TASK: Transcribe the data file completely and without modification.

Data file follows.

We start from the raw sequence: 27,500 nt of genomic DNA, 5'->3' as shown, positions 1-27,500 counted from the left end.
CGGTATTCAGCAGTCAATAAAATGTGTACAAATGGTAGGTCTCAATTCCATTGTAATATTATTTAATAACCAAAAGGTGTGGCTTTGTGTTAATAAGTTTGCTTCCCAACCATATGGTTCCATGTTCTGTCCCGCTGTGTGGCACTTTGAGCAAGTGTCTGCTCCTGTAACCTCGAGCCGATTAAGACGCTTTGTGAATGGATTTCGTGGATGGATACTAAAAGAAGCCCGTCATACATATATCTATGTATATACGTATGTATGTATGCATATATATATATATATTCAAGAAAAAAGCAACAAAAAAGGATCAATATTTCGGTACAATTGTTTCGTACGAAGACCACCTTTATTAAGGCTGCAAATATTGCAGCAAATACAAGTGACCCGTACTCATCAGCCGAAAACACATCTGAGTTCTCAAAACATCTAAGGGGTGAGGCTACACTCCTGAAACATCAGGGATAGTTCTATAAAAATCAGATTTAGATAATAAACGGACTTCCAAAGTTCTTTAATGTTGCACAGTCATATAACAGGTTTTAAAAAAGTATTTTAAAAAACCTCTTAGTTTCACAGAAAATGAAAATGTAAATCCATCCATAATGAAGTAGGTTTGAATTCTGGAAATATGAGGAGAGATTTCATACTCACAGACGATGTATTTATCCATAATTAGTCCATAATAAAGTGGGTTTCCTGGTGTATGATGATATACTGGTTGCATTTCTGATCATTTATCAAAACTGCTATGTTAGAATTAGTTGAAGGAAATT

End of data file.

We start from the raw sequence: 27,500 nt of genomic DNA, 5'->3' as shown, positions 1-27,500 counted from the left end.
CGGTATTCAGCAGTCAATAAAATGTGTACAAATGGTAGGTCTCAATTCCATTGTAATATTATTTAATAACCAAAAGGTGTGGCTTTGTGTTAATAAGTTTGCTTCCCAACCATATGGTTCCATGTTCTGTCCCGCTGTGTGGCACTTTGAGCAAGTGTCTGCTCCTGTAACCTCGAGCCGATTAAGACGCTTTGTGAATGGATTTCGTGGATGGATACTAAAAGAAGCCCGTCATACATATATCTATGTATATACGTATGTATGTATGCATATATATATATATATTCAAGAAAAAAGCAACAAAAAAGGATCAATATTTCGGTACAATTGTTTCGTACGAAGACCACCTTTATTAAGGCTGCAAATATTGCAGCAAATACAAGTGACCCGTACTCATCAGCCGAAAACACATCTGAGTTCTCAAAACATCTAAGGGGTGAGGCTACACTCCTGAAACATCAGGGATAGTTCTATAAAAATCAGATTTAGATAATAAACGGACTTCCAAAGTTCTTTAATGTTGCACAGTCATATAACAGGTTTTAAAAAAGTATTTTAAAAAACCTCTTAGTTTCACAGAAAATGAAAATGTAAATCCATCCATAATGAAGTAGGTTTGAATTCTGGAAATATGAGGAGAGATTTCATACTCACAGACGATGTATTTATCCATAATTAGTCCATAATAAAGTGGGTTTCCTGGTGTATGATGATATACTGGTTGCATTTCTGATCATTTATCAAAACTGCTATGTTAGAATTAGTTGAAGGAAATT